SD: Studies suggest that as few as 2% of women around the world are willing to describe themselves as beautiful. Are P&G and the beauty industry doing enough to create wins for their customers?

Roger Martin: The combined contribution of the fashion and beauty industries and Hollywood to negative or problematic self-perceptions of female beauty is probably substantial.  But there are genuine efforts in the beauty business to counter the dominant message from these industries – i.e. you need to have flawless skin, stunning hair, a beautiful face and not a pound of fat.  Dove (Unilever), with its campaign for real beauty, is one example.  P&G’s Cover Girl is another with Queen Latifah and Ellen DeGeneres as celebrity spokespersons.  I am sure that more needs to be done across these industries, but P&G is certainly taking steps in a helpful direction.

SD: Over the last decade or so, P&G has been successful in creating or maintaining a large number of leading brands. In doing so, it has worked largely within existing channels and business models. It has not, like Apple [AAPL] or Amazon [AMZN], regularly innovated in a major way its business model or developed new platforms for delivery of products or services. Should developing new platforms and business models be a larger part of P&G’s future?

Roger Martin: This is not entirely true.  P&G has built SK-II, a tiny and largely inconsequential brand at the time of P&G’s 1991 acquisition of its parent Max Factor, to a billion dollar brand that is sold entirely through advisor-assisted counter sales in the prestige channel – which is totally outside P&G’s ‘existing channels and business models.’ Also, when P&G bought Wella in 2003, it became a significant player in the hair salon business – yet another new business model.  And it is now in the car wash business with its Mr. Clean-branded franchises.  And there are more.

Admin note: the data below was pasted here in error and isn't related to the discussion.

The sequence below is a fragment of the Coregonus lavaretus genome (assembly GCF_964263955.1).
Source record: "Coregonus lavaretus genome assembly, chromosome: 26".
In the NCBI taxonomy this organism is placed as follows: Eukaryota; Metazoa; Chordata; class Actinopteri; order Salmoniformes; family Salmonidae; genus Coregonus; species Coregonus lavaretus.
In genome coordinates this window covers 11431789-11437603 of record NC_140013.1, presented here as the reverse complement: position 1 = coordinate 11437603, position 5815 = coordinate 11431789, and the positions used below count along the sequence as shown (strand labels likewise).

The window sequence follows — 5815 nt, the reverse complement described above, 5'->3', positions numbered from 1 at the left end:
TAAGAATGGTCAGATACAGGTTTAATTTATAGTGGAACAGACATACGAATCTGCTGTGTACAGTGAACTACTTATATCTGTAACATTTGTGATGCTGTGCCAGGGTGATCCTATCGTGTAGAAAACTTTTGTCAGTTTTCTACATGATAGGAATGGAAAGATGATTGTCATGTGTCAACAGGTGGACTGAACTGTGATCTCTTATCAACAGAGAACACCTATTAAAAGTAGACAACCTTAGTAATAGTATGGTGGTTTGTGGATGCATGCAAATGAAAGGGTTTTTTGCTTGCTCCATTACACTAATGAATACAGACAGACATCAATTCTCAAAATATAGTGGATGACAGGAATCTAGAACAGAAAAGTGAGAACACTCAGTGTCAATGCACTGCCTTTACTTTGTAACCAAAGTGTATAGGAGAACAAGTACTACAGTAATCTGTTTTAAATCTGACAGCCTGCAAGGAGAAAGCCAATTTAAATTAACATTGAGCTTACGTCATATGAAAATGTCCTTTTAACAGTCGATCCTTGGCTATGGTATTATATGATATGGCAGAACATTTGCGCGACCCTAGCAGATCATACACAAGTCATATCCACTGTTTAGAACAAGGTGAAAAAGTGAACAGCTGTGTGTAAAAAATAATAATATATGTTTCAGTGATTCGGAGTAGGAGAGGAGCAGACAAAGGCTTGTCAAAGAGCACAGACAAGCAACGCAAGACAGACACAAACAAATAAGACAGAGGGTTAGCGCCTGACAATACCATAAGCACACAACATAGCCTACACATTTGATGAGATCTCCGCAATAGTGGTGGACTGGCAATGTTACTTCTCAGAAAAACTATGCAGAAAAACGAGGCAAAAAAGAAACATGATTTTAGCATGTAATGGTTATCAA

I think it would be more accurate to say that P&G has always experimented and always will experiment with new channels and business models.  However, given how fantastically successful the current business model is, it is doubtful that there will be a precipitous, wholesale shift in its business model.

SD: What are the principal lessons from P&G’s experience that you see for other companies?

Roger Martin: There are lots of obvious lessons – deep consumer understanding; dedication to intensive brand building; relentless investment in innovation; building of global scale – but I might focus on one that is not so obvious: the promote-from-within culture.  Most observers see it as self-obsessed and self-limiting – you limit yourself from bringing on board anybody senior from the outside.  After hanging around P&G for almost three decades, I have come to believe that there is real strength to promote-from-within. The attention to recruiting at the entry level and the subsequent development of those young professionals is profound – the best I have seen in 32 years in business.  It is not as though non-promote-from-within organizations can’t invest the same resources and energy into recruiting and development – it is just that they don’t seem to do so.  As a consequence, I pay more attention to promote-from-within as a philosophy than I used to.

By Steve Denning
February 4, 2013